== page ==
Spudguns on the atomic level?

:shock:

Will it have that great of an effect? The investment may not be worth the return...
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Unread postAuthor: benstern » Tue Oct 16, 2007 9:03 pm

HaiThar wrote:Spudguns on the atomic level?

Will it have that great of an effect? The investment may not be worth the return...


Go back to school! Atomic radius refers to the size of the atom thus atomic.
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Unread postAuthor: Lentamentalisk » Tue Oct 16, 2007 9:31 pm

benstern wrote:Why not just skip the whole helium and make it all oxygen?


Because then you get DDT, as well as a bunch of metal shrapnel embedded in the back of your skull...
Plus, your spudgun ends up in many pieces, putting you hundreds of dollars down. That in addition to the cost of your funeral is just too much for most people to afford.
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Unread postAuthor: pbmann123 » Tue Oct 16, 2007 9:58 pm

so i was doing some thinking, and i realizer how complicated gen three terminology is going to be because we no longer have the atmosphere as a standard. So for the time being we will only consider the 4.23% propane atmosphere mixture, and the atmosphere will have the normal 21 percent oxygen. this is just currently, because we could get side tracked on this mixture and this , get confused with amount of fuel or the chamber pressure in relation to atmospheres. so for the time being only the 4.23 % fuel and 21 percent oxygen atmosphere will be considered. Period.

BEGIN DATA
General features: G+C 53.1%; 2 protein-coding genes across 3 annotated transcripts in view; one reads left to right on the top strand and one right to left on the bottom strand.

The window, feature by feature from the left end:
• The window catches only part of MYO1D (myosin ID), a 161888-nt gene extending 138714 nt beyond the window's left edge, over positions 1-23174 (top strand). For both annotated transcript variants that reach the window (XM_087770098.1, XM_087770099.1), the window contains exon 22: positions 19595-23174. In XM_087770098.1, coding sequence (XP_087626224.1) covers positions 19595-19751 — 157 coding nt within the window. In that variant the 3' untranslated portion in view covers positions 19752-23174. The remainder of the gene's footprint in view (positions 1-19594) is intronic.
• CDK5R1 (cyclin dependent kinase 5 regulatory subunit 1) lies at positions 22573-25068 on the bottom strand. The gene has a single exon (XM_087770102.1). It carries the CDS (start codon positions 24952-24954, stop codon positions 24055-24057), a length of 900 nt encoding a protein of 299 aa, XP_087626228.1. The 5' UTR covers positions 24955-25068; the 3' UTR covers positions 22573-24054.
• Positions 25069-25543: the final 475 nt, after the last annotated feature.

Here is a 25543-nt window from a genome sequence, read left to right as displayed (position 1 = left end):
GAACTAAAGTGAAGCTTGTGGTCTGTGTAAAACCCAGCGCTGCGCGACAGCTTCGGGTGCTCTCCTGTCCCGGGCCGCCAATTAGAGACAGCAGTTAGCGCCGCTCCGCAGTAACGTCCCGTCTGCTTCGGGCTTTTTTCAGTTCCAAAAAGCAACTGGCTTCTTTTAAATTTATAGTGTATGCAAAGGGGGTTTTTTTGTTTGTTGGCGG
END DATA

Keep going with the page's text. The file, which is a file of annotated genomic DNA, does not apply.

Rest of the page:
now one other thing i would like the address is wether to use a oxygen meter, or do the calculations for straight pressure increase. so once chamber is flushed and at atmospheric pressure, propane is added, and then either meter in oxygen, which presents its own complications or just add propane until such a chamber pressure is reached. Now the later seems the better option to me but i have no idea how to do the math to get from 21 percent to a specific psi. Although i did realize that no matter what the chamber volume, the psi for 21 percent will be a constant. so just use a hypothetical chamber of 1000 cui, or cm3 or what ever number you would like as long as the psi works out its peachy. So if some one could help out the less mathematically inclined i would much appreciate it.

so can someone please figure out the gen. III constant.

some final issues have we ( the spudding community) figured out the optimal c:b for a hybrid, did we leave it off at each atm acts as another chamber volume in a standard combustion or did we figure out an optimal ratio yet?


and finally i will go take some pics now and post them in an edit.

so pictures, first of an overhead view of the manifold, with the 400 psi glycerine filled gauger, chech valve and release valve.

Image

secondly a side view of the manifold.

Image

thirdly a view of the three gas inlets, the top being helium the bottom left oxygen and the bottom right propane, the meters and regulators havent been attatched yet.

Image

and finaly an entire overview of the chamber and manifold, with a 6 inch rule in the foreground for scale.

Image


regards,

Pb
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Unread postAuthor: spanerman » Wed Oct 17, 2007 3:35 pm

looking VERY nice...keep us posted :D :shock:
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Unread postAuthor: pbmann123 » Wed Oct 17, 2007 5:55 pm

so todays update, i came home from work nd built the propane meter, and plumbed the oxygen in. so i really need some one to help me out with what psi of oxygen i need to inject into a inert chamber to give me 21 percent oxygen.